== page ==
Normanbya normanbyi

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Normanbya (nor-mahn'-bee-ah)
normanbyi (nor-mahn'-bee)
Nn3665235046 bd41af7b37 o.jpg
"Two left in a nursery block, the rest presumably have been dug up and sold. Queensland, Australia." Photo by tanetahi.
Scientific Classification
Genus: Normanbya (nor-mahn'-bee-ah)
normanbyi (nor-mahn'-bee)
None set.
Native Continent
Habit: Solitary
Leaf type: Pinnate
Survivability index
Common names
Black Palm.

Habitat and Distribution

Normanbya normanbyi is a monoecious, arborescent palm with a very small distribution
"In the Daintree National Park, Queensland, Australia." Photo by tanetahi.
area within the Daintree rainforest in north-eastern Australia, it grows in wet rainforests, often along rivers or creeks, and also in swampy areas in lowlands, up to 300 m. elevation. This palm is indigenous to northeastern Queensland, Australia, and naturalized in New Guinea.


This is a tall, handsome palm, growing about 20 metres (60 feet) tall, with a 4 metre (12 foot) leaf spread. The trunk is smooth, slender, and closely ringed, and becomes almost black as the palm gets older. There is a pale green crownshaft, topped with a small head of leaves. These consist of many narrow leaflets, arranged circularly around the leaf stalk, which gives it a very bushy appearance, very similar to the Foxtail palm, Wodyetia bifurcata. In fact, the two palms are very difficult to tell apart, the main difference being that N. normanbyi has a silverish tinge to the underside of the leaves. The green inflorescence comes from below the crownshaft, and gives rise to 5 cm (2 inch) long pear-shaped, light-brown coloured fruit. Editing by edric.


Filtered light when young, full sun when mature, the Black Palm requires a deep, friable soil, which can be slightly on the acidic side and regular moisture. The leaves on seedlings are rather scrawny and unattractive, and it isn't until the palm gets to several metres high that the thick plumed leaves appear. This palm doesn't ever like to dry out, and also likes high humidity. Black Palms are quite hardy when mature and can withstand temperatures below freezing point.

Comments and Curiosities

This is a monotypic genus.

Our 2-year study was focused on the reproductive phenology at the individual and population level. At the population level flowering peaked in the dry season, whereas fruiting was confined to the wet season. Each palm can bear up to three inflorescences/infructescences at the same time. Flowering of each inflorescence is separated from each other by a couple of weeks. A single inflorescence consists of about 1900 staminate and 800 pistillate flowers. The flowering of N. normanbyi is protandrous with a staminate phase lasting 40 days and a pistillate phase of approximately 2 weeks. Between both phases is a non-flowering phase of about 9 days. Fruit ripening takes 21 weeks, with an average of about 280 ripe fruit per tree. Comparison of three study plots revealed a moderate synchrony of flowering and fruiting initiation in this species of palm. The male phase of flowering shows a higher degree of synchrony than the female phase at the population level. Seasonal regularity of flowering and fruiting peaks appears to be predictable. The general flowering and fruiting phenology of N. normanbyi follows a subannual pattern with a strong tendency towards a continual pattern.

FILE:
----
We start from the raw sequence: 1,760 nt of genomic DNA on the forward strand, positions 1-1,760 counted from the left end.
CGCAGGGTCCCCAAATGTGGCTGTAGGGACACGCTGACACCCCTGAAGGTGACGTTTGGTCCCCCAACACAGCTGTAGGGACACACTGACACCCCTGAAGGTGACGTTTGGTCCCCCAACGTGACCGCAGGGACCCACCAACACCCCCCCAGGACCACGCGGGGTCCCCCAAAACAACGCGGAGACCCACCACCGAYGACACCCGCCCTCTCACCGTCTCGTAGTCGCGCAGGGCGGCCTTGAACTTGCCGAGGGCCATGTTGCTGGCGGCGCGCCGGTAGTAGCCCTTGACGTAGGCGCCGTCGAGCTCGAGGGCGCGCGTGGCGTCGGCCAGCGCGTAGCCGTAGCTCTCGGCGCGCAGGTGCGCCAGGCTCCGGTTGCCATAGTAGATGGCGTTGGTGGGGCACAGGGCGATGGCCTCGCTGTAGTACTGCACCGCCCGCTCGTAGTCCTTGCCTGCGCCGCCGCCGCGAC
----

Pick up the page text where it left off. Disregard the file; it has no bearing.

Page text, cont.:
Conservation: This uncommon species is in decline because of land clearance. It is listed in the Nature Conservancy Act (Queensland) 1994. Vulnerable.

External Links


Phonetic spelling of Latin names by edric.

Special thanks to Geoff Stein, (Palmbob) for his hundreds of photos.

Special thanks to, Dr. John Dransfield, Dr. Bill Baker & team, for their volumes of information and photos.

Glossary of Palm Terms; Based on the glossary in Dransfield, J., N.W. Uhl, C.B. Asmussen-Lange, W.J. Baker, M.M. Harley & C.E. Lewis. 2008. Genera Palmarum - Evolution and Classification of the Palms. Royal Botanic Gardens, Kew. All images copyright of the artists and photographers (see images for credits).

Many Special Thanks to Ed Vaile for his long hours of tireless editing and numerous contributions.

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